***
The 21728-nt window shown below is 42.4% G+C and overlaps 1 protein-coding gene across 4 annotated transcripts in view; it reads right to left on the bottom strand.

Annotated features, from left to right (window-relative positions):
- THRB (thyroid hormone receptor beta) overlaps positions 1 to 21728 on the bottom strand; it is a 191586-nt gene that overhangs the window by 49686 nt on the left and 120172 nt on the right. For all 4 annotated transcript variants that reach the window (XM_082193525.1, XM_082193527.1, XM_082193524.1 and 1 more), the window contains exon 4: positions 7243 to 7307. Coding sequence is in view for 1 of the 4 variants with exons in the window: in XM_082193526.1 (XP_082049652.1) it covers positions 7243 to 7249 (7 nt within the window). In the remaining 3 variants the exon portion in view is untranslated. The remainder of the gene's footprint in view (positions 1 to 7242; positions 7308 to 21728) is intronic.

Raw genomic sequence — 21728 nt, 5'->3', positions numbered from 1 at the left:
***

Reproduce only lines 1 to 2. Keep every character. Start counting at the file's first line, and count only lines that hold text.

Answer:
The 21728-nt window shown below is 42.4% G+C and overlaps 1 protein-coding gene across 4 annotated transcripts in view; it reads right to left on the bottom strand.

Annotated features, from left to right (window-relative positions):